Jean Shepherd suffers from a chronic case of mistaken identity - a result of his great success as an author, campus lecturer, radio and TV humorist.
The problem, as such, Is that Shepherd is so adept a story-teller that when he talks about "his" first blind date, or "his" army buddies, everyone believes him.
Even Shepherd bas been surprised by fans claiming to be someone he has created in one of his stories. While in Wanamakers for an autograph signing session, Shepherd says, the store manager come up to tell him there was a big surprise coming - Schwartz was there! And sure enough, back in the line of autograph seekers was a man claiming to be Schwartz, a character in one of Shepherd's books.
SAYS SHEPHERD, "That's like someone going up to Bill Cosby claiming to be Fat AIbert.''
In Hartford recently to promote Jean Shepherd's America, a 13 part television series, airing Tuesdays at 7 p.m. on Connecticut Public Television, Channel 53, Norwich, Shepherd talked about the misconceptions his fans have about him.
Many of them, he feels, seem to think he is just some guy who walks in off the street to gab about the experiences he has had and the people he's known.
At WOR Radio In New York, where he has done a nightly 45--minute radio "soliloquy" for the past 17 years, the humorist gets letters from people trying to top his stories. "If you think you bad a bad experience," they say, wait till you hear what happened to me . . ."
One fan confided that he'd figured out where Shepherd really worked - at Bloomingdale's! Another warned him that some guy had written articles In Playboy using not only his material but his name.
HE WAS NAMED, by the way, after his father who was named for Jean Valjean in Les Miserables. Shepherd is a man of many talents. He has apparently inexhaustible enthusiasms and a notable ability to tell amusing stories - whether in plays, films, short stories, or to TV and radio audiences. He has written two books. The first, "In God We Trust, All Others Pay Cash" is going to be made into a movie by Canadian producer Robert Clark, in association with Warner Brothers. His second is "Wanda Hickey's Night of Golden Memories, and Other Disasters."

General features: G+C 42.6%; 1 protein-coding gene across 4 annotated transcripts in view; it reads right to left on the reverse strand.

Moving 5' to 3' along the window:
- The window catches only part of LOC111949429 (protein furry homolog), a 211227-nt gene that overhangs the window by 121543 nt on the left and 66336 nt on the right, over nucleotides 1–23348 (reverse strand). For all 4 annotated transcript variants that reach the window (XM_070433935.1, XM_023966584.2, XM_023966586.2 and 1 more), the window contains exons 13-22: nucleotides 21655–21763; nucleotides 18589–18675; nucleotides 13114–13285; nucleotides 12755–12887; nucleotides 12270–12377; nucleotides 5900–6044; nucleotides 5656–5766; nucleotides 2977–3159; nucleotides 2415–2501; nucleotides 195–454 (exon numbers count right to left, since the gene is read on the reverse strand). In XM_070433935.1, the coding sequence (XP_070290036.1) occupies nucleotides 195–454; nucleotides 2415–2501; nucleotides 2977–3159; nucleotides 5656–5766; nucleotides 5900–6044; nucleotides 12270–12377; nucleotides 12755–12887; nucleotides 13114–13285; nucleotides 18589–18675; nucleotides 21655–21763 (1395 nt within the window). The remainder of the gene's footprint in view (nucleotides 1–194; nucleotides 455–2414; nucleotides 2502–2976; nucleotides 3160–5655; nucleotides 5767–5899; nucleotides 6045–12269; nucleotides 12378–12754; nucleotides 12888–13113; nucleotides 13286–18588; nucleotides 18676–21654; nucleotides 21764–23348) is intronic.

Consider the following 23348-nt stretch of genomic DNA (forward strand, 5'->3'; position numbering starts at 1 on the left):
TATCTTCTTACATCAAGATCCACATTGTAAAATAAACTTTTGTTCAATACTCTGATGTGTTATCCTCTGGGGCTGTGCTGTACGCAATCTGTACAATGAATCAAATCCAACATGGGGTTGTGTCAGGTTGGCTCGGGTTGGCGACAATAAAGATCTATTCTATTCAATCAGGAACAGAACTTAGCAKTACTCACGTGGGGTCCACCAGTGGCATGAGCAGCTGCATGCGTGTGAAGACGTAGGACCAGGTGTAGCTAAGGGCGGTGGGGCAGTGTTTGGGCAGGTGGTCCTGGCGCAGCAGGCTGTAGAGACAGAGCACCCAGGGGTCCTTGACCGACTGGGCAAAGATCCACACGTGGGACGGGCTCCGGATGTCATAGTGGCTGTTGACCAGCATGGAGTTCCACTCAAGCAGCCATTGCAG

Shepherd's articles have appeared in practically every major magazine in the country. His short stories have won four Playboy humor-satire awards, making him the only writer in history to win this award more than once. A play he is writing, tentatively titled "That Great Inverted Bowl of Darkness" is planned as part of a forthcoming PBS series called Visions.
Jean Shepherd's America, the television series he created several years ago, has been brought bock by PBS for airing again this year. Says Shepherd, the programs are still as timely today as they were then, evidence that they are art, not journalism.
Each show is different. In one, for instance, Shepherd returns to the steel mills where he worked after high school. In another, he sets out to explore American food - Virginia pecan pie, Rocky Mountain rainbow trout, New England baked beans, and deep southern candied sweet-potatoes. While the camera provides lingering close-ups, Shepherd is in the background, smacking his lips, cracking jokes and telling stories about mouth-watering food with genuine relish.
Blended with his humor is a personal philosophy which Indicates that Shepherd is probably much more relative than his easy gift for gab might indicate. In Hartford, for Instance, he provided the following observations:
ABOUT HARTFORD- "To a ham radio operator (which he is), Hartford Is like Rome to a Catholic." (Hartford is the headquarters for the ARRL, the American Radio Relay League.)
ABOUT HUMOR - The difference between a humorist and a comic, he says, is that a comic tells Jokes about Nixon, a humorist tells jokes about all of us who voted for Nixon. ||
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